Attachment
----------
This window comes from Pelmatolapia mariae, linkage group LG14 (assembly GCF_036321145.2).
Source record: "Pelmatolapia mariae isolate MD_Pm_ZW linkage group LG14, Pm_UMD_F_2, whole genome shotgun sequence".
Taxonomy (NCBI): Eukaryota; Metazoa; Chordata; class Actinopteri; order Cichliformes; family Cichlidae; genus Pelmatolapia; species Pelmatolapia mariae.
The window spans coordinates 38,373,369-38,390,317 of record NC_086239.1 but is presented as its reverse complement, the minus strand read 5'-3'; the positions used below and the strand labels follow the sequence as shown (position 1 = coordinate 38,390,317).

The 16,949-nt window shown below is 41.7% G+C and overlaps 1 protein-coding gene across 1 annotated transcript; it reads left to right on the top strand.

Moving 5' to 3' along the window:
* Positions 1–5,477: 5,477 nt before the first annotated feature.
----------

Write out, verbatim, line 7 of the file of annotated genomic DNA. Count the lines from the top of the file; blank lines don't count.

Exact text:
* Positions 1–5,477: 5,477 nt before the first annotated feature.